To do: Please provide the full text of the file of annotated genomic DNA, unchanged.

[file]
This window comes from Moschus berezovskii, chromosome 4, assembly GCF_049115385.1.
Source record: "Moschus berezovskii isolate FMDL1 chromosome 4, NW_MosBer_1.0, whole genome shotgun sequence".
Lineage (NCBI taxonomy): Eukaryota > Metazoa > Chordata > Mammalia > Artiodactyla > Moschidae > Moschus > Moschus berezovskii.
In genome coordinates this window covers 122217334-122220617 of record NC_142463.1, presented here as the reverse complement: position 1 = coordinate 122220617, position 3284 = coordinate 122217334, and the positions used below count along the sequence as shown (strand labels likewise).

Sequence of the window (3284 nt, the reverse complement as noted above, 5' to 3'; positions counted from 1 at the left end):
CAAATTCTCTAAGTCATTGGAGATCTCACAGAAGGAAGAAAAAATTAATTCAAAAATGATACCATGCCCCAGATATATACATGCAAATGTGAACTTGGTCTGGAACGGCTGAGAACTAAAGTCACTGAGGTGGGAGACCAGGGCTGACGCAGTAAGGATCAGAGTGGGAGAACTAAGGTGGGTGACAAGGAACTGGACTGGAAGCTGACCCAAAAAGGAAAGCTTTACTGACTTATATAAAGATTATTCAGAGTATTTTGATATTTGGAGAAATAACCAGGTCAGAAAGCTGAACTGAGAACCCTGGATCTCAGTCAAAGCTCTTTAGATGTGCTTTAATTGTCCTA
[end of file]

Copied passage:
This window comes from Moschus berezovskii, chromosome 4, assembly GCF_049115385.1.
Source record: "Moschus berezovskii isolate FMDL1 chromosome 4, NW_MosBer_1.0, whole genome shotgun sequence".
Lineage (NCBI taxonomy): Eukaryota > Metazoa > Chordata > Mammalia > Artiodactyla > Moschidae > Moschus > Moschus berezovskii.
In genome coordinates this window covers 122217334-122220617 of record NC_142463.1, presented here as the reverse complement: position 1 = coordinate 122220617, position 3284 = coordinate 122217334, and the positions used below count along the sequence as shown (strand labels likewise).

Sequence of the window (3284 nt, the reverse complement as noted above, 5' to 3'; positions counted from 1 at the left end):
CAAATTCTCTAAGTCATTGGAGATCTCACAGAAGGAAGAAAAAATTAATTCAAAAATGATACCATGCCCCAGATATATACATGCAAATGTGAACTTGGTCTGGAACGGCTGAGAACTAAAGTCACTGAGGTGGGAGACCAGGGCTGACGCAGTAAGGATCAGAGTGGGAGAACTAAGGTGGGTGACAAGGAACTGGACTGGAAGCTGACCCAAAAAGGAAAGCTTTACTGACTTATATAAAGATTATTCAGAGTATTTTGATATTTGGAGAAATAACCAGGTCAGAAAGCTGAACTGAGAACCCTGGATCTCAGTCAAAGCTCTTTAGATGTGCTTTAATTGTCCTA